Can Cocoa Agroforests Provide Functional Connectivity Within a Biodiversity Global Hotspot?

Flávia Fernanda Weber de Souza

Human activities have been threatening wildlife populations living in natural forests, by decreasing and isolating their homes and limiting their movement. Although some land uses surrounding forest fragments are known to allow wildlife movement, the role of others remains unclear. In the threatened Brazilian Atlantic Forest, where more than 80% of forests had been lost and converted to anthropogenic land-uses, the world's largest area of cocoa agroforests occupies the southern Bahia region - a system likely to combine production with biodiversity conservation. Here, we will investigate if and how cocoa agroforests can functionally connect contrasting landscapes to further propose management recommendations.

We will examine:

(1) where, within the landscape, the South American coatis (Nasua nasua) perform determined behaviors and how they change depending on the used landscape.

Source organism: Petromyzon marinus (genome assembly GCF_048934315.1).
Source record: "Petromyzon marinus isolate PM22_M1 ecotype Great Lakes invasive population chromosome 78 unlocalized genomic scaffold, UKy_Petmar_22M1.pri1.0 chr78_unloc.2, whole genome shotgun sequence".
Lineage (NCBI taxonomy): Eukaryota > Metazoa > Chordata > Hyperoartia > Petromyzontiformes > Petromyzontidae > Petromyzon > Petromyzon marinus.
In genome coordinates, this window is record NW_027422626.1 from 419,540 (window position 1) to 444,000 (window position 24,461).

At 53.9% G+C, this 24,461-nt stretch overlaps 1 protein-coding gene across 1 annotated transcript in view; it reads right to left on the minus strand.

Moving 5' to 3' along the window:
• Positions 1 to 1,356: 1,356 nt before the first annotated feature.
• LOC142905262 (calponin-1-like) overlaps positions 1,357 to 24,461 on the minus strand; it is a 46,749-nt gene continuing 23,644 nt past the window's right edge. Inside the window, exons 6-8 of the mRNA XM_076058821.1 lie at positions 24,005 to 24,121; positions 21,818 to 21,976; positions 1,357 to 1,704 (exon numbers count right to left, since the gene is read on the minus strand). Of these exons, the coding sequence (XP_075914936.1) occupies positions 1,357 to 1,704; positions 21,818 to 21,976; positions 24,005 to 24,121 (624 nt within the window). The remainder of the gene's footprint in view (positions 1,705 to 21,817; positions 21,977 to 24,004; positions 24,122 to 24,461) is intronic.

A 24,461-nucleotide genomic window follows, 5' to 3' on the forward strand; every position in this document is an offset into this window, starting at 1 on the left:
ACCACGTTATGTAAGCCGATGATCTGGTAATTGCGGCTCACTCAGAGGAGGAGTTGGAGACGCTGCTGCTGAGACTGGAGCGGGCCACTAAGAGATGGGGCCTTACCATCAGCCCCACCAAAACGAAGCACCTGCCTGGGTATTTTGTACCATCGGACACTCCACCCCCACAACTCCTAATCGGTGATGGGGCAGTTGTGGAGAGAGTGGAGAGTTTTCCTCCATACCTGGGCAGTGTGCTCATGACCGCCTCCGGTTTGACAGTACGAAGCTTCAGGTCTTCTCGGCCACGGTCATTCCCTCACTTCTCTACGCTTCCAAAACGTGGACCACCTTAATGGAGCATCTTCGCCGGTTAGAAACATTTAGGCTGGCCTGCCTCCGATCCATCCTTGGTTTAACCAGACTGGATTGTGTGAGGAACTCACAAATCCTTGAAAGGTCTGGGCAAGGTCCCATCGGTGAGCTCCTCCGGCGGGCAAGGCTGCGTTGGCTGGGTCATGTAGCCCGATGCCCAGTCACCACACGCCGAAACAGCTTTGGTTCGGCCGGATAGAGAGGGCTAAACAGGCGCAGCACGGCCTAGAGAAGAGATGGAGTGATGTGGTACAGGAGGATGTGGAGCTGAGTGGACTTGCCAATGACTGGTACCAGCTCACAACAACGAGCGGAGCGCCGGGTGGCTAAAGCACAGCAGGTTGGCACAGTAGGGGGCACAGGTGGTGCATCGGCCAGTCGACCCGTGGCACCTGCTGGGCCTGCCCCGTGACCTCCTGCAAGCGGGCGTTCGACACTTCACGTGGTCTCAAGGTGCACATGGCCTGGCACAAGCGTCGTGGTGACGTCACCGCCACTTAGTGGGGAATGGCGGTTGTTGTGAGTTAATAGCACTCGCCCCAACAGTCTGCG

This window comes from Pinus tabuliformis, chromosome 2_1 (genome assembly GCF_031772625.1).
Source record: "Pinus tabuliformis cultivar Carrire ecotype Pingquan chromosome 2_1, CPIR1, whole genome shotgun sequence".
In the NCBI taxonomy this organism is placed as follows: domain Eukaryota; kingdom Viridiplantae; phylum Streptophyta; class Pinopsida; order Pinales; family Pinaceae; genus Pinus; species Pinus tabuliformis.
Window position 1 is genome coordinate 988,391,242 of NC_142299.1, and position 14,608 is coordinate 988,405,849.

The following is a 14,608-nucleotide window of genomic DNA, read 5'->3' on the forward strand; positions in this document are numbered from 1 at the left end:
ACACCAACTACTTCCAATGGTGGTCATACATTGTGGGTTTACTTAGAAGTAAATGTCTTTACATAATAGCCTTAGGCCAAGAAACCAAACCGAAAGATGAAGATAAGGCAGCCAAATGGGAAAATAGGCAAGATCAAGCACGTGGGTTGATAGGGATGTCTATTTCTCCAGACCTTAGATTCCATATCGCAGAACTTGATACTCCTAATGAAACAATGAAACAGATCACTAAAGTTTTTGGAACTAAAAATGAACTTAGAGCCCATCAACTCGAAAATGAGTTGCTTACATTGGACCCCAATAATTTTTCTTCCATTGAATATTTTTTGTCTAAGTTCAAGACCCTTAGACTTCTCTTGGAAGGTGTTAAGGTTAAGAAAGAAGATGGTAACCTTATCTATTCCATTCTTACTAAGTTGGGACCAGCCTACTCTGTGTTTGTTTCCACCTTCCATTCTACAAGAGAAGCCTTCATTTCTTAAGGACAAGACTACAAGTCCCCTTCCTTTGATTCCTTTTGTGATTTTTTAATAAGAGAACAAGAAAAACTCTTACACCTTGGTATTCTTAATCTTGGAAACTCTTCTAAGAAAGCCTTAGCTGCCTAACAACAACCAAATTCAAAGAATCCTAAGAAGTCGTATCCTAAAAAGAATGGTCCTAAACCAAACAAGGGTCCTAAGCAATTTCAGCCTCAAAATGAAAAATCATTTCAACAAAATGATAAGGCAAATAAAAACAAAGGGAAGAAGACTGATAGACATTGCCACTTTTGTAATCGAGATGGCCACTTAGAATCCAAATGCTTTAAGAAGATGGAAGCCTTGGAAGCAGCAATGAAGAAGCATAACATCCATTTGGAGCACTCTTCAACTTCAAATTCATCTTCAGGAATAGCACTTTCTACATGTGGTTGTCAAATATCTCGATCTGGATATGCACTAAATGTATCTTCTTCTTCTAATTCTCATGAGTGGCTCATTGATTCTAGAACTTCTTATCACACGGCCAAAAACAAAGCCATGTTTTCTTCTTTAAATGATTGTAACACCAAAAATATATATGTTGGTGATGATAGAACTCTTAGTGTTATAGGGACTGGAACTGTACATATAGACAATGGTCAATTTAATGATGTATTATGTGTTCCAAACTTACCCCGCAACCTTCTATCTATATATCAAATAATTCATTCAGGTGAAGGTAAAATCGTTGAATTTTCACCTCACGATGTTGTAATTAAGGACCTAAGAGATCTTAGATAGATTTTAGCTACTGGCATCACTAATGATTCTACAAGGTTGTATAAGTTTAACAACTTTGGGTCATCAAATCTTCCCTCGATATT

(2) how coatis select land cultivations (such as cocoa agroforest) and forest fragments given what is available within the different landscapes; and

(3) compare the movement characteristics of the coatis with some connectivity strategies, such as corridors and steppingstones, to identify which strategy fits best depending on which landscape the group is.

Based on the study outcomes, we aim to fill the knowledge gap about the potential role of cocoa agroforests to connect Atlantic Forest fragments. In addition, we expect to find the best way(s) to connect the Atlantic Forest with cocoa agroforests in our study area. We intend to inform the results to Public Ministry, cocoa farms association, and local citizens. The dialogue with those stakeholders will be fundamental to firm the base to turn the cocoa agroforest into an ally to the natural forest through three pillars: in the environmental, by discussing future management actions with policy-makers; in the economic, by engaging local cocoa farmers and sellers for the revaluation of cocoa seeds from agroforests; and in social, raising the cultural pride of this regional production system to citizens and local students.

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